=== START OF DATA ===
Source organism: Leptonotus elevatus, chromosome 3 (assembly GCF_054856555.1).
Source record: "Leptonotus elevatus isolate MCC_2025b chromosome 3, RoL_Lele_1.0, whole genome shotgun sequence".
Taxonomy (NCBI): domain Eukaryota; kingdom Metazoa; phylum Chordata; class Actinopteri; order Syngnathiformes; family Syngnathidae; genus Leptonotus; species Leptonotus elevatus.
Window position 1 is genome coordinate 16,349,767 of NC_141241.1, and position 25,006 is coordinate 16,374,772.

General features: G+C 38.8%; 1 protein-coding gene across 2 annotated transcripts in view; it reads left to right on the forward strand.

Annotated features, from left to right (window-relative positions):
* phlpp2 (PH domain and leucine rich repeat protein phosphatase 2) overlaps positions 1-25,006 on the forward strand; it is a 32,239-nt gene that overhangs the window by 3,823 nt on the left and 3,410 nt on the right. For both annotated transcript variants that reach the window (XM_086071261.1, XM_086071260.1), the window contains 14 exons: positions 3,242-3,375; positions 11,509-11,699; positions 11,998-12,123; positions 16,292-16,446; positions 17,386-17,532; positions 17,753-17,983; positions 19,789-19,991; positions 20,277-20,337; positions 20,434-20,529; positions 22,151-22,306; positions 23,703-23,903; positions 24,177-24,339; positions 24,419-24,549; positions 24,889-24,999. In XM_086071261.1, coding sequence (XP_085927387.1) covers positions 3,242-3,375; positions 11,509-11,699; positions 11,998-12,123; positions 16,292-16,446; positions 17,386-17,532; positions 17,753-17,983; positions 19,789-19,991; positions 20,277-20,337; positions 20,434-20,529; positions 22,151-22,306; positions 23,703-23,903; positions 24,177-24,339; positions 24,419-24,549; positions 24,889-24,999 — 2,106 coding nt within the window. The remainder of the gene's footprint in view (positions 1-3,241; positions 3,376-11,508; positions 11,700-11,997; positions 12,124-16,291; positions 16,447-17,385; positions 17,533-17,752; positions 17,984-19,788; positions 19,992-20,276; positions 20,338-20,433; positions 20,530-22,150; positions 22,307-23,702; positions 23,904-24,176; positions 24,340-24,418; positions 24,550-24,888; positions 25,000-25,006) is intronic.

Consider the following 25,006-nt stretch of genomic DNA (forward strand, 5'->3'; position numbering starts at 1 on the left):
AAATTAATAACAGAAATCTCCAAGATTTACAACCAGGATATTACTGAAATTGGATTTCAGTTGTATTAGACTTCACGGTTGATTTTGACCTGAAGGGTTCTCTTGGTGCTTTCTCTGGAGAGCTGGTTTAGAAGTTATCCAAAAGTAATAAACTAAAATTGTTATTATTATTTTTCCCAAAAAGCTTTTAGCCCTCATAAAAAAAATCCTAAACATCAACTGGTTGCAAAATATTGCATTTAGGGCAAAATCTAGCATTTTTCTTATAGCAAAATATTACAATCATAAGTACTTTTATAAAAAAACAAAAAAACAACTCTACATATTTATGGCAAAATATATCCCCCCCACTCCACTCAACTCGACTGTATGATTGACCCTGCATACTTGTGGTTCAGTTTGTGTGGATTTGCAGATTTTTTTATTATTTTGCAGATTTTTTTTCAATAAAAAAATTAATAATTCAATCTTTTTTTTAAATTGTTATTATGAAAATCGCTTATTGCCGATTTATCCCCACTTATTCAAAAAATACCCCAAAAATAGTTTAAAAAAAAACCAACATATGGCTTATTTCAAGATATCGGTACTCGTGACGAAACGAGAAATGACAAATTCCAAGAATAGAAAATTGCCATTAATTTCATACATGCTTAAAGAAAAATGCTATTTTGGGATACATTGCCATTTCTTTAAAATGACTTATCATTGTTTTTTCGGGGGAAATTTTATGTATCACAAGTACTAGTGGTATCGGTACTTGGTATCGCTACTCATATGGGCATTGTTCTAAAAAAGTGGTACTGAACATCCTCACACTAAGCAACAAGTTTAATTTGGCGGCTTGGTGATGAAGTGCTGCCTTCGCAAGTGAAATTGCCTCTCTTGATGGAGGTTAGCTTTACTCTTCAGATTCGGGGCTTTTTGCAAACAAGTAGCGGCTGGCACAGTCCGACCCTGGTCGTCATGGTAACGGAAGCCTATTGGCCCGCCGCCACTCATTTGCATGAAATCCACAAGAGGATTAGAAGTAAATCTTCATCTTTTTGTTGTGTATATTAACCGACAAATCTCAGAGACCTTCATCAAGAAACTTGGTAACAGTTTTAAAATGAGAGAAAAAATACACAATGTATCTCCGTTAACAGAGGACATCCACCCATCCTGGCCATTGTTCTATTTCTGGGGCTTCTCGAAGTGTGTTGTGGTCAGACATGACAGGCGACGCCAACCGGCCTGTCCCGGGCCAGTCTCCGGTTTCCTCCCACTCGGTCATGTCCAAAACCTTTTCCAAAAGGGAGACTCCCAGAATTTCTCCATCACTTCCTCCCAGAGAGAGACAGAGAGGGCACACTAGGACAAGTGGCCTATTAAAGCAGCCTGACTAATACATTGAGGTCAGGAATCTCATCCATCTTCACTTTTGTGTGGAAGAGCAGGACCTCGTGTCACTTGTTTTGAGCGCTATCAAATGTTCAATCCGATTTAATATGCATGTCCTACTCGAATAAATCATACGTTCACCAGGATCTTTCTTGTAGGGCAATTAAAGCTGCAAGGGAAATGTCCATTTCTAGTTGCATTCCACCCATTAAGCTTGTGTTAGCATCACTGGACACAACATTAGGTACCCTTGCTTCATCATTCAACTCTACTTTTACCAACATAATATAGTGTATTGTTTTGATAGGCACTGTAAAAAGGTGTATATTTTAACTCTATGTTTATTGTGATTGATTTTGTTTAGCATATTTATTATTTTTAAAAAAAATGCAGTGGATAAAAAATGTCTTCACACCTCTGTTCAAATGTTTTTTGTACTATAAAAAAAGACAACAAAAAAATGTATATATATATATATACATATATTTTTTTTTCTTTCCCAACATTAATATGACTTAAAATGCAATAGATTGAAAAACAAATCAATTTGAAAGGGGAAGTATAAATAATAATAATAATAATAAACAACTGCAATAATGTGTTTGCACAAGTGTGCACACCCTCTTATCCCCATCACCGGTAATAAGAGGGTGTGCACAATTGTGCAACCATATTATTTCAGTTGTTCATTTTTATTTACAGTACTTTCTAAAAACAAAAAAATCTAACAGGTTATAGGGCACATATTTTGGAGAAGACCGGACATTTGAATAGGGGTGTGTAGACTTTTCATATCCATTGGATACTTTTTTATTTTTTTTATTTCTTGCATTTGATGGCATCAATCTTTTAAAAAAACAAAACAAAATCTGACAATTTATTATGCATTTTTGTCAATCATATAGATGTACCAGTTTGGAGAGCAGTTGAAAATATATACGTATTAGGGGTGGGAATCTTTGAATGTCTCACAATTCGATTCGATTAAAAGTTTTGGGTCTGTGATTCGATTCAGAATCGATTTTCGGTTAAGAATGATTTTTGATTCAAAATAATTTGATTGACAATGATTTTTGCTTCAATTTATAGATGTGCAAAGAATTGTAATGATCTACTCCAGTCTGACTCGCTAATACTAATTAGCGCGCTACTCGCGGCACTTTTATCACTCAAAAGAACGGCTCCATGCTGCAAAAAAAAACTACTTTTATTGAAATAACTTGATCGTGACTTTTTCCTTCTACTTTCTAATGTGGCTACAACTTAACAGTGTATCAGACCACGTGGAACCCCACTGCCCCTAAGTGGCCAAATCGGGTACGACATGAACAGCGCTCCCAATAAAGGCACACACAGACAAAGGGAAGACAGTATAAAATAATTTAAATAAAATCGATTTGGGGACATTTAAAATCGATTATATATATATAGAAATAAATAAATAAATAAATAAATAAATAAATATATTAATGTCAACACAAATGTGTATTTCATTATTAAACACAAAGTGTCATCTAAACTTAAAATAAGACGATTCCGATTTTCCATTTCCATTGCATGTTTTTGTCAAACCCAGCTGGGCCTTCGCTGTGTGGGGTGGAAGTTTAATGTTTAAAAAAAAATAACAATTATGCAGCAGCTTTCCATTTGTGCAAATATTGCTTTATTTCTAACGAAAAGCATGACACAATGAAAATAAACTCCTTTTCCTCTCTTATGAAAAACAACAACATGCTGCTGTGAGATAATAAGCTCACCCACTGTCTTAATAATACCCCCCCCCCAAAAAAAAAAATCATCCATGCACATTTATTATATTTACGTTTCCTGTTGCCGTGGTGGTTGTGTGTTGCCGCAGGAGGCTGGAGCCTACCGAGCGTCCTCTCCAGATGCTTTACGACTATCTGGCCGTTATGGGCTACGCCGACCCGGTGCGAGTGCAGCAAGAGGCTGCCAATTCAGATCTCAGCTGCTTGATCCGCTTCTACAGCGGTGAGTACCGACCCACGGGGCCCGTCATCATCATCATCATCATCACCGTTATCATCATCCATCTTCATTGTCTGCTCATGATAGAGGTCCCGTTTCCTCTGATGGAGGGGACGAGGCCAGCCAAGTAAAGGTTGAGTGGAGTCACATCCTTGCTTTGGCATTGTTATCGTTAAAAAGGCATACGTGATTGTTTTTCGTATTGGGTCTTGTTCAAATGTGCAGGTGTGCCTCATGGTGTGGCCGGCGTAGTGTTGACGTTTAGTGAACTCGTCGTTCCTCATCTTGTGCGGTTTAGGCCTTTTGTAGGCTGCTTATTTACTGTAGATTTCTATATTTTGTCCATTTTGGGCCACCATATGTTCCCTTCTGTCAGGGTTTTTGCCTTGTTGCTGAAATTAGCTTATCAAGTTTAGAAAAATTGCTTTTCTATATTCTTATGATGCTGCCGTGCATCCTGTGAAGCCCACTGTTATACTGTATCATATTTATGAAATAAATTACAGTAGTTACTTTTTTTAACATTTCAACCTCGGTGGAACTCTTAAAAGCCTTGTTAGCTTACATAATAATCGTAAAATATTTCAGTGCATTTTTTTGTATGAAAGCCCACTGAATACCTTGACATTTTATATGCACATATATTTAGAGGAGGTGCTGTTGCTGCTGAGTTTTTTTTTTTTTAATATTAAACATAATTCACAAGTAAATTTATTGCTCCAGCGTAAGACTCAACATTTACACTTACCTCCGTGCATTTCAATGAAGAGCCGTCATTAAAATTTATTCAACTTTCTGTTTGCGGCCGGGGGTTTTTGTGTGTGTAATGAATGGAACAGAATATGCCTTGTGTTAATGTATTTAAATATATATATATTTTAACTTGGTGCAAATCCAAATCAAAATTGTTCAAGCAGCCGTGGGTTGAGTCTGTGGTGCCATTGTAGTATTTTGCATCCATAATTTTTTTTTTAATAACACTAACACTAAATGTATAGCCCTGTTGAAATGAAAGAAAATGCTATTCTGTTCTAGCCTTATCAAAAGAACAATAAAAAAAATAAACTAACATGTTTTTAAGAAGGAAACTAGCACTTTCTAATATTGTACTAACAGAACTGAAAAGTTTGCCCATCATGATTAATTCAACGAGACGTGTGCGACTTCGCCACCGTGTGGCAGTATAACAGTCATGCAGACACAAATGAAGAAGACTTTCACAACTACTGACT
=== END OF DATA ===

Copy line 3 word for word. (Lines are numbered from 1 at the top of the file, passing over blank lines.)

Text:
Taxonomy (NCBI): domain Eukaryota; kingdom Metazoa; phylum Chordata; class Actinopteri; order Syngnathiformes; family Syngnathidae; genus Leptonotus; species Leptonotus elevatus.